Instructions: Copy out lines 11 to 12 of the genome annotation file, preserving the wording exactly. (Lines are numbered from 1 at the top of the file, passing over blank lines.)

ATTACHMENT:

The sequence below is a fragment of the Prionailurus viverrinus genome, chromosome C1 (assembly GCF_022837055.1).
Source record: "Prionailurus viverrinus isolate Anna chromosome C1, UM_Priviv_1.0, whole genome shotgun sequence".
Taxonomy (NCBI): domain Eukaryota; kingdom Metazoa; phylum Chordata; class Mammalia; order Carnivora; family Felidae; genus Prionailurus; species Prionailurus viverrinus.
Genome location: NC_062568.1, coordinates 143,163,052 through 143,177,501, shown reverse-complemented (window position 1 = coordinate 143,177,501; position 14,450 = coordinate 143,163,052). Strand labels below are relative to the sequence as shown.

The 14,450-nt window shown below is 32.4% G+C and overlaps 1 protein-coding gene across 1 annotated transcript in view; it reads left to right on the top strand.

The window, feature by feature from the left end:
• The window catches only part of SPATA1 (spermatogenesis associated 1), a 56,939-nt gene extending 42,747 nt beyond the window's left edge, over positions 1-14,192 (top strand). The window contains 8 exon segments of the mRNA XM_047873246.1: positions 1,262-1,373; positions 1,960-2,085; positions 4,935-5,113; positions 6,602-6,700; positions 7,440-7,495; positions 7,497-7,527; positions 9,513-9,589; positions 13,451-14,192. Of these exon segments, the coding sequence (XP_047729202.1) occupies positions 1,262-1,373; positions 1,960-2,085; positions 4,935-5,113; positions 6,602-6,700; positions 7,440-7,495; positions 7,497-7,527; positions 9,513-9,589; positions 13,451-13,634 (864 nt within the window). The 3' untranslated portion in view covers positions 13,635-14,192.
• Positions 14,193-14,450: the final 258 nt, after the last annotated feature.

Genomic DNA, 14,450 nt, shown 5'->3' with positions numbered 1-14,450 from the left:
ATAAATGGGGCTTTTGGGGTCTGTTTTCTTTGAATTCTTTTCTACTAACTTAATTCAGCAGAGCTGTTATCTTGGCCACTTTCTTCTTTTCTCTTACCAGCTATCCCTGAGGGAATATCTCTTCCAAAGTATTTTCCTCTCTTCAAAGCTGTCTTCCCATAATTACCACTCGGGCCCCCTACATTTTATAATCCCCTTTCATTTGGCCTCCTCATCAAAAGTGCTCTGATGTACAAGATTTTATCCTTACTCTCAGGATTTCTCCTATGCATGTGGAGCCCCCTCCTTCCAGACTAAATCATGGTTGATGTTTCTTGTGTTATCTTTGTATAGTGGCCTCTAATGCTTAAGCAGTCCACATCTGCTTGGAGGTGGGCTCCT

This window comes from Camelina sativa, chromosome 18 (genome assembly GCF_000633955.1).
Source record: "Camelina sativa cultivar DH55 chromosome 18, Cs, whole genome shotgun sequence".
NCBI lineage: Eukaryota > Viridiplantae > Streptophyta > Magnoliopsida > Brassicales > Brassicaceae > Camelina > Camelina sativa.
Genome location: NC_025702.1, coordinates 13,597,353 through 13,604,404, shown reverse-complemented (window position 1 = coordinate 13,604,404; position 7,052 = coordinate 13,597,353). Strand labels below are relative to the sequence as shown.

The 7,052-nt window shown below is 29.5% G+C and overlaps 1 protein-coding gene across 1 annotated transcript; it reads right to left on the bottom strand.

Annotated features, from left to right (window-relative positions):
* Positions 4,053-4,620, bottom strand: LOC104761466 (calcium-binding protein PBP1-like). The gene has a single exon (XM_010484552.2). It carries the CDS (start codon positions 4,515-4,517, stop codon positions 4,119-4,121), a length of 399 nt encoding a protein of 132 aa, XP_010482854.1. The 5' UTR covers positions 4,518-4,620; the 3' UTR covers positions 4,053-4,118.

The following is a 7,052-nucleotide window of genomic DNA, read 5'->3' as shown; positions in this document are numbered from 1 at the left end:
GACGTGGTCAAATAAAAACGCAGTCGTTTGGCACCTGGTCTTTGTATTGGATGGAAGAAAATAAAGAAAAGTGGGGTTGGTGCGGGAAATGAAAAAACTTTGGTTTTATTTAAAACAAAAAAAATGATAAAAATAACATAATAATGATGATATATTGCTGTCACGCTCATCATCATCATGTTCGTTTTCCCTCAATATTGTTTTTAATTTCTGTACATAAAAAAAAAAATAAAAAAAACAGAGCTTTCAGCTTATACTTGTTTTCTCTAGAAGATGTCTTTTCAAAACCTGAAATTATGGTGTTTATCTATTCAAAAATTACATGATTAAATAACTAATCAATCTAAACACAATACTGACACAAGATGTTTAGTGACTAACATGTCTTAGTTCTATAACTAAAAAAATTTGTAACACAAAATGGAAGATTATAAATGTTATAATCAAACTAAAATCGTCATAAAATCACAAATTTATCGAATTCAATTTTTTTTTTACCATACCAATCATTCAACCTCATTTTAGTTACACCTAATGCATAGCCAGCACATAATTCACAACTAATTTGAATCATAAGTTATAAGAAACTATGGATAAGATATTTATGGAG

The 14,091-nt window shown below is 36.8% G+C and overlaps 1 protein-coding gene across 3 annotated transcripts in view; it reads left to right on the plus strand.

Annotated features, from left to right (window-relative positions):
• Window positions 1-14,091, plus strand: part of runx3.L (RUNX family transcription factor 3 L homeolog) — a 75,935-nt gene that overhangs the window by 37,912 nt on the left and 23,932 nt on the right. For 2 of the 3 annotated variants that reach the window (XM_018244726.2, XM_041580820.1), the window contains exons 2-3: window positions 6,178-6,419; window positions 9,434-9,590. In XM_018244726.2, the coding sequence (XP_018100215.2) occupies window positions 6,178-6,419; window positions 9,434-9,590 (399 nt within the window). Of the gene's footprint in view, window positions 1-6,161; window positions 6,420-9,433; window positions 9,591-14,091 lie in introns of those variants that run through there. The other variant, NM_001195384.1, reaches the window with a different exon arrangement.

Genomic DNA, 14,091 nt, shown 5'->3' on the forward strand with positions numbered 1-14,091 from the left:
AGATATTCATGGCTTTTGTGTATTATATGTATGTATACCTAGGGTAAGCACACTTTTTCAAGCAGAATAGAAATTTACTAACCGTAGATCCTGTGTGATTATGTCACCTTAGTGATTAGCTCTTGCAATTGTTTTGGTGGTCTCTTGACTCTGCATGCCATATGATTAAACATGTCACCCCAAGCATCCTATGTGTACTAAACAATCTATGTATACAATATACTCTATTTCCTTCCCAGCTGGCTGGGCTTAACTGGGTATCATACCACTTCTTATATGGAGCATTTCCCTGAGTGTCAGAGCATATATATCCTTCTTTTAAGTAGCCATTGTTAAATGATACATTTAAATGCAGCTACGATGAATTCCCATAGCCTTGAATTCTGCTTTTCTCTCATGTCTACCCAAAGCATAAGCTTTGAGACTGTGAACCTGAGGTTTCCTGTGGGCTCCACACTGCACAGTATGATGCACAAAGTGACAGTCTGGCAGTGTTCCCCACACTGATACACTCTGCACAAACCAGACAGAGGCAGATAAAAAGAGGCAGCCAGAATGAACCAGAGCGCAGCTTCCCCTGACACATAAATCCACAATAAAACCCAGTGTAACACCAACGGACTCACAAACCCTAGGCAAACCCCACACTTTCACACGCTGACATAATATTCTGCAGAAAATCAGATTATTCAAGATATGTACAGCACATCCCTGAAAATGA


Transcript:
This window comes from Camelina sativa, chromosome 18 (genome assembly GCF_000633955.1).
Source record: "Camelina sativa cultivar DH55 chromosome 18, Cs, whole genome shotgun sequence".